Fun fact: we have decided that slavery is morally reprehensible not as a matter of mere opinion, but because slavery treats humans exclusively as resources and degrades them to the status of property, thus depriving them of moral significance. The way we currently treat animals is no different.

The notion that animal interests are a matter of mere opinion is directly related to the status of animals as human property. The question of why animal interests should matter assumes the legitimacy of regarding animals as property for human ends. Because we regard animals as resources, we believe that we have the right to value animals in the ways that we think appropriate. If, however, we are not morally justified in treating animals as our property, then whether we ought to kill and eat them in no more a matter of opinion than is the moral status of human slavery.

On another level, this hurling of the "opinion card" at ethical arguments is related to the position that all morality is relative, a matter of convention or convenience or tradition, with no valid claim to objective truth. If this were the case, then the morality of genocide or human slavery or child molestation would be no more than matters of opinion. So what. It is certainly true that moral propositions cannot be proved in the way that mathematical propositions can, but this does not mean that "anything goes." The view that we can treat animals as resources simply because we are human and they are not is speciesism pure and simple. The view that we ought not to treat sentient animals as resources is consistent with our general notion that humans, as sentient beings, have morally significant interests.
 
GoshisDead
 
Reply Tue 5 May, 2009 10:57 pm
@New Mysterianism,
Quote:
Fun fact: we have decided that slavery is morally reprehensible not as a matter of mere opinion, but because slavery treats humans exclusively as resources and degrades them to the status of property, thus depriving them of moral significance. The way we currently treat animals is no different.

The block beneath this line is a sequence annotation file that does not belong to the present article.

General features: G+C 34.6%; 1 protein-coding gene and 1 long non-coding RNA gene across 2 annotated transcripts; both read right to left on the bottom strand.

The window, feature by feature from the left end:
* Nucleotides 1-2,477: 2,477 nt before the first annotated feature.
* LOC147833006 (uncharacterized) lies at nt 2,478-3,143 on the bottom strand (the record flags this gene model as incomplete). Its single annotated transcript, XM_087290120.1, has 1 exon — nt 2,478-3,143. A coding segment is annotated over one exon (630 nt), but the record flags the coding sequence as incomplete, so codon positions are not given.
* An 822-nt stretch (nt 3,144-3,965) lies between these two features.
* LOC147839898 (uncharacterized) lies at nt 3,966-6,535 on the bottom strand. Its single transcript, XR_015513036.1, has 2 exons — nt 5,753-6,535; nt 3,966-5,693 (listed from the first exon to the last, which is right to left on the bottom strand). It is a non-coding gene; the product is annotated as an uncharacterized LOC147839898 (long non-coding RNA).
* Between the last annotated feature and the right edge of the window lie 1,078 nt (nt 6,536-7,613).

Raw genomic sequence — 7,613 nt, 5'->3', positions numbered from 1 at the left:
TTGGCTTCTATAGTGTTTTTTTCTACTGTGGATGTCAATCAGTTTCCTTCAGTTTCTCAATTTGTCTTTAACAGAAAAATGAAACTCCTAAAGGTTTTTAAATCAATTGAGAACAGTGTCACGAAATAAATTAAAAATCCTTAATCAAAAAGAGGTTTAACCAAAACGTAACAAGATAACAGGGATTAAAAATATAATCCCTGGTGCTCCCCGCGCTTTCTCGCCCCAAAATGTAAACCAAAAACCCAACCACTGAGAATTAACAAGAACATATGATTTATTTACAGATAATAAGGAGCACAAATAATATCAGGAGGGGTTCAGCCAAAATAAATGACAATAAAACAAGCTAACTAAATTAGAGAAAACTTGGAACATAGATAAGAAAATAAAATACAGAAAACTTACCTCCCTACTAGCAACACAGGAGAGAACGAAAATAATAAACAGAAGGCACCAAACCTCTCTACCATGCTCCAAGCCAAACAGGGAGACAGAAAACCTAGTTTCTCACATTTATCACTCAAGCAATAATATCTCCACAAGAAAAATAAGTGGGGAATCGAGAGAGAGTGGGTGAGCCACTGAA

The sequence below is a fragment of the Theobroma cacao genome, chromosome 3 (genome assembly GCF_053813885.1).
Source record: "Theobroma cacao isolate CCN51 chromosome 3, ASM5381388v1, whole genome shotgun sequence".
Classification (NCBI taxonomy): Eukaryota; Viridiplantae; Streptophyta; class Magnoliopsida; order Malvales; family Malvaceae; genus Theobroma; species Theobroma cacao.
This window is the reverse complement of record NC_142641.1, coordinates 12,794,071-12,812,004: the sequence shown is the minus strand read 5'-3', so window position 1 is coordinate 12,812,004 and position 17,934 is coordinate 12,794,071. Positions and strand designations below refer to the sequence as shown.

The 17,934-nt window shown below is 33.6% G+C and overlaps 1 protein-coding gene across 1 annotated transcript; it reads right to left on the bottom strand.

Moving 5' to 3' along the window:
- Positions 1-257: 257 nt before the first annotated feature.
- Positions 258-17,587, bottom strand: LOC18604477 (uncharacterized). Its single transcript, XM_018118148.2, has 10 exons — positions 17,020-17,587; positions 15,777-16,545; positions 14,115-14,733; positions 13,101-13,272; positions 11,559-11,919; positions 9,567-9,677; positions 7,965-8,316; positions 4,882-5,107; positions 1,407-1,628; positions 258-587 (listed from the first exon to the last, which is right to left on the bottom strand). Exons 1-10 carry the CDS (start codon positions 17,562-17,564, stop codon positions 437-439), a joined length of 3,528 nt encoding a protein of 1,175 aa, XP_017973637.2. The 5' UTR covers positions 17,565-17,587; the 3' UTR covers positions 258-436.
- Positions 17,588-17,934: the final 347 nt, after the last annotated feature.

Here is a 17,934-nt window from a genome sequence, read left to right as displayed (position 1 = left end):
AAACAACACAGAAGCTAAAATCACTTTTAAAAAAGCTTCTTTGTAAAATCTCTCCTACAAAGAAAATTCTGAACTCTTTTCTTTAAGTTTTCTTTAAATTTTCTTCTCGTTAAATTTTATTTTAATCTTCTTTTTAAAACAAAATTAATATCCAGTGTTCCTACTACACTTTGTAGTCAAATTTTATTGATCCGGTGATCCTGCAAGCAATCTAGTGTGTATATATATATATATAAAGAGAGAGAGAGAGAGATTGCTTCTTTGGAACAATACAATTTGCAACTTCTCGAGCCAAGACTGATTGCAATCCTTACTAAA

Fun Fact: the moral reprehensibility of slavery is opinion and you have stated why "we have decided" it just happens to be an opinion held by the majority of humanity. At one point in history the opinion among the majority of humanity was that it was normal. If this smacks of moral relativism, there is really nothing any of us can do to change this Fun Fact, or the fun fact that anthropomorphizing animals to the point of mandating that their "rights" are equal to ours is also opinion, because at the point when that happens 'we will have decided'. The criteria on which we have decided and/or will decide is equally opinion, opinion about property and the treatment thereof. At one point in pre-history there really wasn't much of a concept of property, now there is. Circumstances changed culture adjusted and here we are. If the human race lasts another 2000 years it is highly likely that we will again have another dominant culture who thinks its normal to have slaves. Opinion held by the mass is still opinion it is just opinion with clout, which makes it seem real and true. Just because I consider slavery reprehensible doesn't mean that I'm not a product of my environment and acclimated to think so.

I understand that you feel deeply about animal rights, and I commend you, but until you can broach your first premise in a manner that transcends opinion, instead of the argument 'It is because It is and I don't want to talk about it', there is no convincing a person who has a differing opinion.

Hue: I realize that opinions can be held to logical scrutiny, it doesn't change the fact that they cannot be held to any sort of truth proof. Opinions do not need justification other than that they are held. Plus as stated above 'It is because it is and I don't want to talk about it' doesn't hold up to logical scrutiny as an argument, it is an axiom from which to base an argument and a flimsy one at that.
 
thysin
 
Reply Wed 6 May, 2009 12:15 am
@New Mysterianism,
New Mysterianism: The more you argue on this the more apparent it becomes that you didn't come here to hear opinions from anyone else but to change theirs by applying your convoluted arguments to their positions and therefore 'disproving' them. If you ever really want to have a productive debate than I suggest listening to the people you are supposedly debating with instead of using these completely ludicrous comparisons like human slavery(seriously?) to make them seem to be some sort of immoral idiots who are incapable of understanding your altruistic narrowness. As to PETA, if you really are not a member I suggest you giving them a call because I'm sure they would love you among their ranks. As for me, after thinking about it a bit more and seeing your arguments I've decided that agreeing with you might very well be wrong so I've moved back to undecided on the topic and I'm going to go cut through a steak with my incisors...I mean...what else are they for? Wink